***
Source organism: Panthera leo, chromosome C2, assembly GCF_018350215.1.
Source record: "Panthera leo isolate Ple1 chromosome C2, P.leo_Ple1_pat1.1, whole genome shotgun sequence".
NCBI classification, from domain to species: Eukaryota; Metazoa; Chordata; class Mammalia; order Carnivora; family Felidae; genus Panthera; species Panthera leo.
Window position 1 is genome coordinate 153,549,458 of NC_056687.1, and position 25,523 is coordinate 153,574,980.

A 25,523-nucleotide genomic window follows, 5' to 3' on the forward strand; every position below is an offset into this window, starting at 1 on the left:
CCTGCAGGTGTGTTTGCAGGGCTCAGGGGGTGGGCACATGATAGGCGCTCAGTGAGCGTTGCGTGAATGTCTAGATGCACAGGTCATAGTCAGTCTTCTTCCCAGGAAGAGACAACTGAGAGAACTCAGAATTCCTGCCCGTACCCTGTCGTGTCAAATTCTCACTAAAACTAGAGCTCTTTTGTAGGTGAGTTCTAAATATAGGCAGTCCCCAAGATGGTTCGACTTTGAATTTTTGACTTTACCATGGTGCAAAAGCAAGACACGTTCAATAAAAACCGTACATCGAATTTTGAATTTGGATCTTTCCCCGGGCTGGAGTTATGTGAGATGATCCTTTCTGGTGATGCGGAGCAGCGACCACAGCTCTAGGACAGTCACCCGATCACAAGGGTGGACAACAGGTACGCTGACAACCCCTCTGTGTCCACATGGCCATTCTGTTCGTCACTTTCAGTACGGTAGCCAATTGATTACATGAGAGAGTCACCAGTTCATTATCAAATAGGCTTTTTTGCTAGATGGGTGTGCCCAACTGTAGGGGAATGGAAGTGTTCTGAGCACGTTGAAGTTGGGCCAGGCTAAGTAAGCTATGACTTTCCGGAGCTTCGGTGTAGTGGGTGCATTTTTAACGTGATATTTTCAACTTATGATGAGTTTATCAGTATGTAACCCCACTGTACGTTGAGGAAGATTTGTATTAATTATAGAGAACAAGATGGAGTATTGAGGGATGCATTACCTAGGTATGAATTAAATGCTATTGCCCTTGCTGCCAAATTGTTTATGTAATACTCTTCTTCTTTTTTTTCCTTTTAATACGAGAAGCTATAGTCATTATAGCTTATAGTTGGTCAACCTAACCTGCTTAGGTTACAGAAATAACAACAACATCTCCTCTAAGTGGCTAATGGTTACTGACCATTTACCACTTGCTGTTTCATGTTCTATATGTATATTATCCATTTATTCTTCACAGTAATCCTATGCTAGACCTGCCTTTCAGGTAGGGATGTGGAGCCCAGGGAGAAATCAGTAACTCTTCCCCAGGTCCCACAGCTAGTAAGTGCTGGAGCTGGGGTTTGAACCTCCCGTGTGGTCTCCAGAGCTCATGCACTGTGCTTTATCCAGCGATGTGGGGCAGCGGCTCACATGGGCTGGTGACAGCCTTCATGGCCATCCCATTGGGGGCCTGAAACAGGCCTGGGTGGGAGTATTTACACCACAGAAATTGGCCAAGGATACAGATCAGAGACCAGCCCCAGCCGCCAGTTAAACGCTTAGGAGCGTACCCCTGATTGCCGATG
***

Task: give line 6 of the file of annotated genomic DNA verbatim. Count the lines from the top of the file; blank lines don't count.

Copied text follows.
CCTGCAGGTGTGTTTGCAGGGCTCAGGGGGTGGGCACATGATAGGCGCTCAGTGAGCGTTGCGTGAATGTCTAGATGCACAGGTCATAGTCAGTCTTCTTCCCAGGAAGAGACAACTGAGAGAACTCAGAATTCCTGCCCGTACCCTGTCGTGTCAAATTCTCACTAAAACTAGAGCTCTTTTGTAGGTGAGTTCTAAATATAGGCAGTCCCCAAGATGGTTCGACTTTGAATTTTTGACTTTACCATGGTGCAAAAGCAAGACACGTTCAATAAAAACCGTACATCGAATTTTGAATTTGGATCTTTCCCCGGGCTGGAGTTATGTGAGATGATCCTTTCTGGTGATGCGGAGCAGCGACCACAGCTCTAGGACAGTCACCCGATCACAAGGGTGGACAACAGGTACGCTGACAACCCCTCTGTGTCCACATGGCCATTCTGTTCGTCACTTTCAGTACGGTAGCCAATTGATTACATGAGAGAGTCACCAGTTCATTATCAAATAGGCTTTTTTGCTAGATGGGTGTGCCCAACTGTAGGGGAATGGAAGTGTTCTGAGCACGTTGAAGTTGGGCCAGGCTAAGTAAGCTATGACTTTCCGGAGCTTCGGTGTAGTGGGTGCATTTTTAACGTGATATTTTCAACTTATGATGAGTTTATCAGTATGTAACCCCACTGTACGTTGAGGAAGATTTGTATTAATTATAGAGAACAAGATGGAGTATTGAGGGATGCATTACCTAGGTATGAATTAAATGCTATTGCCCTTGCTGCCAAATTGTTTATGTAATACTCTTCTTCTTTTTTTTCCTTTTAATACGAGAAGCTATAGTCATTATAGCTTATAGTTGGTCAACCTAACCTGCTTAGGTTACAGAAATAACAACAACATCTCCTCTAAGTGGCTAATGGTTACTGACCATTTACCACTTGCTGTTTCATGTTCTATATGTATATTATCCATTTATTCTTCACAGTAATCCTATGCTAGACCTGCCTTTCAGGTAGGGATGTGGAGCCCAGGGAGAAATCAGTAACTCTTCCCCAGGTCCCACAGCTAGTAAGTGCTGGAGCTGGGGTTTGAACCTCCCGTGTGGTCTCCAGAGCTCATGCACTGTGCTTTATCCAGCGATGTGGGGCAGCGGCTCACATGGGCTGGTGACAGCCTTCATGGCCATCCCATTGGGGGCCTGAAACAGGCCTGGGTGGGAGTATTTACACCACAGAAATTGGCCAAGGATACAGATCAGAGACCAGCCCCAGCCGCCAGTTAAACGCTTAGGAGCGTACCCCTGATTGCCGATG